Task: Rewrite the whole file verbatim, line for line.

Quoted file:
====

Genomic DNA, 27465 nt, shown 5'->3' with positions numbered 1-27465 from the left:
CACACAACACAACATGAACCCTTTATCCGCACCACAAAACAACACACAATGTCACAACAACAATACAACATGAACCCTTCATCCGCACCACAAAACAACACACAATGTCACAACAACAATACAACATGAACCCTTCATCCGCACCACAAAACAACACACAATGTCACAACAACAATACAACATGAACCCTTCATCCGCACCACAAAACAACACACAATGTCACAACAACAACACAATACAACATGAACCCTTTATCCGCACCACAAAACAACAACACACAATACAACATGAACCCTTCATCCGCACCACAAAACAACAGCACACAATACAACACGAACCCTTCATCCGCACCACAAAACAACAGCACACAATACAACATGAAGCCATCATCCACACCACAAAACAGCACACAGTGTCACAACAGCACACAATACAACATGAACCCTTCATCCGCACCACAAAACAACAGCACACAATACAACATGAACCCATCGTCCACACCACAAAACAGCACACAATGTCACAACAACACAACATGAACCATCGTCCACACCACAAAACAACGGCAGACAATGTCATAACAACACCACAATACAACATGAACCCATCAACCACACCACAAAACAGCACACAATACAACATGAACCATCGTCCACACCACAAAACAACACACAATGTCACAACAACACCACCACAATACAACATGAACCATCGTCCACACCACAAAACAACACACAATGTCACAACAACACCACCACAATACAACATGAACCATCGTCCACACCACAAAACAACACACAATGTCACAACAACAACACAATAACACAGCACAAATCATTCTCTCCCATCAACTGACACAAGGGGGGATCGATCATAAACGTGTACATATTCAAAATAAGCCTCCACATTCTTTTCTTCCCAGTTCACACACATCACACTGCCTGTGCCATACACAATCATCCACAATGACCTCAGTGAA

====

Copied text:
Genomic DNA, 27465 nt, shown 5'->3' with positions numbered 1-27465 from the left:
CACACAACACAACATGAACCCTTTATCCGCACCACAAAACAACACACAATGTCACAACAACAATACAACATGAACCCTTCATCCGCACCACAAAACAACACACAATGTCACAACAACAATACAACATGAACCCTTCATCCGCACCACAAAACAACACACAATGTCACAACAACAATACAACATGAACCCTTCATCCGCACCACAAAACAACACACAATGTCACAACAACAACACAATACAACATGAACCCTTTATCCGCACCACAAAACAACAACACACAATACAACATGAACCCTTCATCCGCACCACAAAACAACAGCACACAATACAACACGAACCCTTCATCCGCACCACAAAACAACAGCACACAATACAACATGAAGCCATCATCCACACCACAAAACAGCACACAGTGTCACAACAGCACACAATACAACATGAACCCTTCATCCGCACCACAAAACAACAGCACACAATACAACATGAACCCATCGTCCACACCACAAAACAGCACACAATGTCACAACAACACAACATGAACCATCGTCCACACCACAAAACAACGGCAGACAATGTCATAACAACACCACAATACAACATGAACCCATCAACCACACCACAAAACAGCACACAATACAACATGAACCATCGTCCACACCACAAAACAACACACAATGTCACAACAACACCACCACAATACAACATGAACCATCGTCCACACCACAAAACAACACACAATGTCACAACAACACCACCACAATACAACATGAACCATCGTCCACACCACAAAACAACACACAATGTCACAACAACAACACAATAACACAGCACAAATCATTCTCTCCCATCAACTGACACAAGGGGGGATCGATCATAAACGTGTACATATTCAAAATAAGCCTCCACATTCTTTTCTTCCCAGTTCACACACATCACACTGCCTGTGCCATACACAATCATCCACAATGACCTCAGTGAA